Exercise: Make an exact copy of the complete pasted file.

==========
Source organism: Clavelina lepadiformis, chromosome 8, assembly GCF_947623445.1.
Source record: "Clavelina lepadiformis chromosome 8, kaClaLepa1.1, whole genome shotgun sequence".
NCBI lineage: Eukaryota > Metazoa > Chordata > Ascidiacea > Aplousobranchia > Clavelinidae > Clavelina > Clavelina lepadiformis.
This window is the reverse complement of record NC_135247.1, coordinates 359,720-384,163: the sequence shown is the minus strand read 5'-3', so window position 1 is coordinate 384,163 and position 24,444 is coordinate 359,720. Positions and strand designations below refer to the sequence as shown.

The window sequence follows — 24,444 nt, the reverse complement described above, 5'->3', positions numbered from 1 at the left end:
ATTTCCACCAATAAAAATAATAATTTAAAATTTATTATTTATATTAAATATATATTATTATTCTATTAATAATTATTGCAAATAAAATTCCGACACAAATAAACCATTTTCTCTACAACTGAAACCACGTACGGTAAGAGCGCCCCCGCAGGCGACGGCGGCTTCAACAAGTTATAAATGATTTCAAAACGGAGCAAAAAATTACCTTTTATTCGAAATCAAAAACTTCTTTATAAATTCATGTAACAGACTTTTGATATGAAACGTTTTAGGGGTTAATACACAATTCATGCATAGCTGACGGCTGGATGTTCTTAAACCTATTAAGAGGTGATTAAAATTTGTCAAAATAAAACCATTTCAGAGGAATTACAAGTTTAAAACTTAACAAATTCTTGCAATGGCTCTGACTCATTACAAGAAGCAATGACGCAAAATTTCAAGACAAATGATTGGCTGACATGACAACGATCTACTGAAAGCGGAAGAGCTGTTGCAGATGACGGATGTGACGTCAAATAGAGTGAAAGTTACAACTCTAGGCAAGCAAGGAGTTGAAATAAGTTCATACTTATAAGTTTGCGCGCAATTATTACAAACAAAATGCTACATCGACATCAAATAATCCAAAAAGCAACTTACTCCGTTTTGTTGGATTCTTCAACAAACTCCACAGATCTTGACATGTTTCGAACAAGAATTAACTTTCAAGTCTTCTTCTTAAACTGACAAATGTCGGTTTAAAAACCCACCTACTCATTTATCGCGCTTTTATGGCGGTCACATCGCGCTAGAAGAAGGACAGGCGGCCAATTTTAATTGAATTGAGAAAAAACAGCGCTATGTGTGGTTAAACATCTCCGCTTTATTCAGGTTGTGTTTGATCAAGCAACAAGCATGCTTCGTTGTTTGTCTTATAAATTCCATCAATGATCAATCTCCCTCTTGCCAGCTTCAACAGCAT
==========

Source organism: Clavelina lepadiformis, chromosome 8, assembly GCF_947623445.1.
Source record: "Clavelina lepadiformis chromosome 8, kaClaLepa1.1, whole genome shotgun sequence".
NCBI lineage: Eukaryota > Metazoa > Chordata > Ascidiacea > Aplousobranchia > Clavelinidae > Clavelina > Clavelina lepadiformis.
This window is the reverse complement of record NC_135247.1, coordinates 359,720-384,163: the sequence shown is the minus strand read 5'-3', so window position 1 is coordinate 384,163 and position 24,444 is coordinate 359,720. Positions and strand designations below refer to the sequence as shown.

The window sequence follows — 24,444 nt, the reverse complement described above, 5'->3', positions numbered from 1 at the left end:
ATTTCCACCAATAAAAATAATAATTTAAAATTTATTATTTATATTAAATATATATTATTATTCTATTAATAATTATTGCAAATAAAATTCCGACACAAATAAACCATTTTCTCTACAACTGAAACCACGTACGGTAAGAGCGCCCCCGCAGGCGACGGCGGCTTCAACAAGTTATAAATGATTTCAAAACGGAGCAAAAAATTACCTTTTATTCGAAATCAAAAACTTCTTTATAAATTCATGTAACAGACTTTTGATATGAAACGTTTTAGGGGTTAATACACAATTCATGCATAGCTGACGGCTGGATGTTCTTAAACCTATTAAGAGGTGATTAAAATTTGTCAAAATAAAACCATTTCAGAGGAATTACAAGTTTAAAACTTAACAAATTCTTGCAATGGCTCTGACTCATTACAAGAAGCAATGACGCAAAATTTCAAGACAAATGATTGGCTGACATGACAACGATCTACTGAAAGCGGAAGAGCTGTTGCAGATGACGGATGTGACGTCAAATAGAGTGAAAGTTACAACTCTAGGCAAGCAAGGAGTTGAAATAAGTTCATACTTATAAGTTTGCGCGCAATTATTACAAACAAAATGCTACATCGACATCAAATAATCCAAAAAGCAACTTACTCCGTTTTGTTGGATTCTTCAACAAACTCCACAGATCTTGACATGTTTCGAACAAGAATTAACTTTCAAGTCTTCTTCTTAAACTGACAAATGTCGGTTTAAAAACCCACCTACTCATTTATCGCGCTTTTATGGCGGTCACATCGCGCTAGAAGAAGGACAGGCGGCCAATTTTAATTGAATTGAGAAAAAACAGCGCTATGTGTGGTTAAACATCTCCGCTTTATTCAGGTTGTGTTTGATCAAGCAACAAGCATGCTTCGTTGTTTGTCTTATAAATTCCATCAATGATCAATCTCCCTCTTGCCAGCTTCAACAGCAT